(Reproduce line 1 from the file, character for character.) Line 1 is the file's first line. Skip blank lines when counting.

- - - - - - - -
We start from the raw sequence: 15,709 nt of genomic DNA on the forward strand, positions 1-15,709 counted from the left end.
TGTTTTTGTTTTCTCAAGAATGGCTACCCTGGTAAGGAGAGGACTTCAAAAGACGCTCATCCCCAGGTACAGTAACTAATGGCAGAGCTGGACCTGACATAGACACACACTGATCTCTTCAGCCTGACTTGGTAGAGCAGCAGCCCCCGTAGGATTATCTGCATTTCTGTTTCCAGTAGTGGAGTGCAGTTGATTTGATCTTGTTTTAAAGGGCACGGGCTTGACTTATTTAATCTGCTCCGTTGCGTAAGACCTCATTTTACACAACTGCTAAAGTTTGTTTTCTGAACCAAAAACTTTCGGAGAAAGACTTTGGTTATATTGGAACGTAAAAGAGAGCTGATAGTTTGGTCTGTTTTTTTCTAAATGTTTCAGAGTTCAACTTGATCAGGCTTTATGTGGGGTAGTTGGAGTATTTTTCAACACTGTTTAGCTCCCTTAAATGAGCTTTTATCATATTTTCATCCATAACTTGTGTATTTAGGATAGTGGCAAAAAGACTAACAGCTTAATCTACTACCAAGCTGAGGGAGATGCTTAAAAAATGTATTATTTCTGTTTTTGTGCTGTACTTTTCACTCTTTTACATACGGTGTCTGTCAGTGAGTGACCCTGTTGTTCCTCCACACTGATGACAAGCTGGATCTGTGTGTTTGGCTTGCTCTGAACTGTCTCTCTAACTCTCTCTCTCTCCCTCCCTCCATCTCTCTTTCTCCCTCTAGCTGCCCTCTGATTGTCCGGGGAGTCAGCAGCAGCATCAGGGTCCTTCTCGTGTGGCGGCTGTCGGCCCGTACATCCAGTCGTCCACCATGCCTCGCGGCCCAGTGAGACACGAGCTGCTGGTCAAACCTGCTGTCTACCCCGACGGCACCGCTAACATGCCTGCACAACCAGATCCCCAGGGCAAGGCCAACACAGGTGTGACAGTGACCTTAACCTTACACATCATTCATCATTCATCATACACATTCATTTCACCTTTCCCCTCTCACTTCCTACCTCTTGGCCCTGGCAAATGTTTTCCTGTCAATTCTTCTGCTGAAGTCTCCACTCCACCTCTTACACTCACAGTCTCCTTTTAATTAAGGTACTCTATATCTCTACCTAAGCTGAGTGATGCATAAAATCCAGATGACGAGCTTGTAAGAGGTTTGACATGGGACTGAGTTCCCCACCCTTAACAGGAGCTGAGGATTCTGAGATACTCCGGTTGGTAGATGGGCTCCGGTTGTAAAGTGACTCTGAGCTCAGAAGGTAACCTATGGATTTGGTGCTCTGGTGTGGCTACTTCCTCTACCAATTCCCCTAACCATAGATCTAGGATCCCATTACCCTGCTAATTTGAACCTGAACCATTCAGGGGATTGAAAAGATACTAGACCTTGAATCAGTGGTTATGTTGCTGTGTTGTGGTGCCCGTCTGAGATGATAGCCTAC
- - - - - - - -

We start from the raw sequence: 15,709 nt of genomic DNA on the forward strand, positions 1-15,709 counted from the left end.